Arts and culture
Adamsville's Fat Cat Grill serves "slugburgers", a delicacy found in west Tennessee, northeast Mississippi and northwest Alabama. The Fat Cat slugburger consists of a hamburger patty made of beef and soy grits which is then deep fried and served on a bun with condiments. Another local delicacy is the baked cabbage at the Saw Meal Restaurant and Steakhouse.
Adamsville holds a large number of annual events. Every Memorial Day weekend the four-day Buford Pusser Festival is held at the Buford Pusser Memorial Park. The local preliminary for Miss Tennessee, the Miss Walking Tall Pageant is held at The Marty Community Center. A number of other cultural events such as the HeeHaw Show, Founders Day, and a 5K Run in the spring.
Points of interest
The Buford Pusser Home and Museum is located in Adamsville in the former home of the county sheriff. Pusser is also buried in the Adamsville Cemetery. Gibb's Gas & Oil Collectibles is an appointment only museum of old gas pumps, gas and oil signs, oil cans, and other service station memorabilia. Adamsville's public library is the Irving Meek Jr. Memorial Library. The local War Memorial Park is located off of Highway 64 and Old Stage. It commemorates veterans and those who died from Adamsville in World War I and II, the Korean War and Vietnam War. The Old Home Motel was built in 1960 by Joe and Juanita Richardson. Buford Pusser lived at the hotel for a time, and Elvis Presley stayed the night there.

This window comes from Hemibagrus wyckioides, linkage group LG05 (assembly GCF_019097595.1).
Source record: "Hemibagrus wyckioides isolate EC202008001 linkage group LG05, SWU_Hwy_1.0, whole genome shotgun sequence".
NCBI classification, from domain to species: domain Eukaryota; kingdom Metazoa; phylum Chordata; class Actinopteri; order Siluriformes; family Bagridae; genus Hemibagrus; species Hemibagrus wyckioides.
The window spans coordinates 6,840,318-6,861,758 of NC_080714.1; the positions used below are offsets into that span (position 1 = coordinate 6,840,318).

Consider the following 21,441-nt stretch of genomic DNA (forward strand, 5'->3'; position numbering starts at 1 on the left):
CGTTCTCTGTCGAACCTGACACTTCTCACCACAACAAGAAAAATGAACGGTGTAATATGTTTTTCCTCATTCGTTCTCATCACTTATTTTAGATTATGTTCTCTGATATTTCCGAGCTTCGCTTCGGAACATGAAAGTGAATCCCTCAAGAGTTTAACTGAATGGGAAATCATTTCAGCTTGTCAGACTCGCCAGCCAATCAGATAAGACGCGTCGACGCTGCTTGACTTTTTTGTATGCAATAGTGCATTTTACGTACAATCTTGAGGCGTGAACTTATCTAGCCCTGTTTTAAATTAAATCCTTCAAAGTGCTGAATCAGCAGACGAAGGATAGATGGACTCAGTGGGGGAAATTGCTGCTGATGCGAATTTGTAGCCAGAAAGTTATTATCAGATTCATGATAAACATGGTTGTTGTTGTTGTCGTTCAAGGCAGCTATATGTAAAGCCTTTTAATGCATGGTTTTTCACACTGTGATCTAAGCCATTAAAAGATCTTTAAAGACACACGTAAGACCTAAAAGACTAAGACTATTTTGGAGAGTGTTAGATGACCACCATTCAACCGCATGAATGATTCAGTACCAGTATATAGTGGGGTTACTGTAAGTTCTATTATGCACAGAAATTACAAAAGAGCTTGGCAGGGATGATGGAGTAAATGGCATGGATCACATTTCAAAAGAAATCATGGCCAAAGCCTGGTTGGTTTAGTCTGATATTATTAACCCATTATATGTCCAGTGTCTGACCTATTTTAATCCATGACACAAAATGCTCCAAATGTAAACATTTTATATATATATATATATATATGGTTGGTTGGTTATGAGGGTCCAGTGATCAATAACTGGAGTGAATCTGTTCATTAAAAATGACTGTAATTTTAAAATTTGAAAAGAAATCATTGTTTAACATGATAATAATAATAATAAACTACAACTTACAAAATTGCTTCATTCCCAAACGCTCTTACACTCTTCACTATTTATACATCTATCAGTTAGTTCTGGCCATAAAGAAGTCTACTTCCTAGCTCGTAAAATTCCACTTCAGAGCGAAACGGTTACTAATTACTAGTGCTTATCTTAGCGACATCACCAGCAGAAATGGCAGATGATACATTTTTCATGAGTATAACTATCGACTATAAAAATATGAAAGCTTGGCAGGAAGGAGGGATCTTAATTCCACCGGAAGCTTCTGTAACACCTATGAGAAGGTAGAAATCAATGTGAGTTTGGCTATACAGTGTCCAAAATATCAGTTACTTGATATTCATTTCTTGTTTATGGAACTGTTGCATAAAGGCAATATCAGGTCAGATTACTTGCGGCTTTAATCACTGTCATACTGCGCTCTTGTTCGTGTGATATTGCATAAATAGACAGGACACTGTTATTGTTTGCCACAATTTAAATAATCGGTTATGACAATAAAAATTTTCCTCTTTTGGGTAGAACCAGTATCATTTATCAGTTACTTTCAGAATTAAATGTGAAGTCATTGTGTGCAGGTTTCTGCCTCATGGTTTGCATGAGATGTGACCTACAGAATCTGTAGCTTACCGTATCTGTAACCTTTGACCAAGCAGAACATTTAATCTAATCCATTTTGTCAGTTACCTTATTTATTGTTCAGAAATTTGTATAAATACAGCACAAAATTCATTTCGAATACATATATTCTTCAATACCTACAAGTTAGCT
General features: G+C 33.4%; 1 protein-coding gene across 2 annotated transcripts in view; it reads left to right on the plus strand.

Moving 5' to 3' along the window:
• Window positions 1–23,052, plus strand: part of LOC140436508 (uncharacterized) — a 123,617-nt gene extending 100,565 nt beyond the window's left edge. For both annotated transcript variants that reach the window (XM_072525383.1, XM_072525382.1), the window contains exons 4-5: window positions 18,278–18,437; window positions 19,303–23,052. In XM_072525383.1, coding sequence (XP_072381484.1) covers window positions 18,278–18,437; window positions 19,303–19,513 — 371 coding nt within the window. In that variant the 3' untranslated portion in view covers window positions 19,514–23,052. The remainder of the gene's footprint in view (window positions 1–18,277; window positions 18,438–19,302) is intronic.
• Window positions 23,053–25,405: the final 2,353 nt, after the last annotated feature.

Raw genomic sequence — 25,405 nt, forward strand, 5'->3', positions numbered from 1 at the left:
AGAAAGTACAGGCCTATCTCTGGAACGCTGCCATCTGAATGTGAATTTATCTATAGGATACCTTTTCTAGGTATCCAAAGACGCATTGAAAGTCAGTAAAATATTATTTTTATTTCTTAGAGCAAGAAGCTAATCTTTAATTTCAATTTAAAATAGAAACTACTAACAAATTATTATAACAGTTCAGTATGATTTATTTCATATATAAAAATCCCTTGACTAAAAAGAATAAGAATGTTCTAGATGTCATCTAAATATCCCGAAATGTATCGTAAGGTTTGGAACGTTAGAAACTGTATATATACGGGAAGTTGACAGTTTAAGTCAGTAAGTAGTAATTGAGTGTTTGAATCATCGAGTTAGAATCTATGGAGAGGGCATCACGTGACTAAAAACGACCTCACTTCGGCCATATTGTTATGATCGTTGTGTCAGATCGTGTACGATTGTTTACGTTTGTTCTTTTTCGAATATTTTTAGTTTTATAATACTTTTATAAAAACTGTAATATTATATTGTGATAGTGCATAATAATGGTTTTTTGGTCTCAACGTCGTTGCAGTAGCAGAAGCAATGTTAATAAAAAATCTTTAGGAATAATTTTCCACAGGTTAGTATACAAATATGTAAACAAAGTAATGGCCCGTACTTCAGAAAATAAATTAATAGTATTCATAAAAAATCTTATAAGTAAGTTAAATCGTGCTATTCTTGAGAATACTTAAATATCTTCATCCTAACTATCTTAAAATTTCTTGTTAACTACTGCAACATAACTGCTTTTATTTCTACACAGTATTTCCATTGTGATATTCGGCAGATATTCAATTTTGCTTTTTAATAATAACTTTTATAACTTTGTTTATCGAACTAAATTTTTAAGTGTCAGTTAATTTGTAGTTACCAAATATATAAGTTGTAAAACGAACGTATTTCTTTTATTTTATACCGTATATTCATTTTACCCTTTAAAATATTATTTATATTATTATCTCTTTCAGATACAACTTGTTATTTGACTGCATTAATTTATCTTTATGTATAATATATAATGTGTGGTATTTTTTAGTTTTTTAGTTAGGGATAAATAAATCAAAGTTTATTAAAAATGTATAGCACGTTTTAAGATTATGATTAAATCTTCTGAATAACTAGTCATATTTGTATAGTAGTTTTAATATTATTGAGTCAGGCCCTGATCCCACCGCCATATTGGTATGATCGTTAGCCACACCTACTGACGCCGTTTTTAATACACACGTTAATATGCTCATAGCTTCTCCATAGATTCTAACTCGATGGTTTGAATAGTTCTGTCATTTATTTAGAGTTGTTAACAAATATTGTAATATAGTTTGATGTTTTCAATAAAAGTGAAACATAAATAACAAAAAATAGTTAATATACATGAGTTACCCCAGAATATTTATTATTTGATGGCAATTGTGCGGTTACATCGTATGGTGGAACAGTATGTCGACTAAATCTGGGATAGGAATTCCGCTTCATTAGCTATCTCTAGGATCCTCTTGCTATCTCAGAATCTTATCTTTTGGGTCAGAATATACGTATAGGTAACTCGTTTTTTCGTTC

Parks and recreation
Established in 1998, the Adamsville Recreation & Parks Department maintains flag and American football leagues, a cheerleading team, basketball and soccer teams. The town also offers other sports for youth and adults including softball and baseball. Every year the department plans a 5K run to coincide with the annual Buford Pusser Memorial Festival. The city park, also named after Buford Pusser, sits on land that was founded as a sandlot and horse barn by Pusser and the Adamsville Jaycees in 1973. The city park formed out of a fundraiser which featured musicians George Jones and Tammy Wynette, and continued funding and grants go towards improving the park. The city park has a lighted basketball court and tennis courts, a playground, three ball fields, an open-air pavilion, grills and picnic tables, and a walking track. Shiloh Golf Course is an 18-hole golf course. The golf course is on historical land: the number two and number four greens lie along the road where General Lew Wallace marched his three brigades to the Battle of Shiloh on April 6, 1852.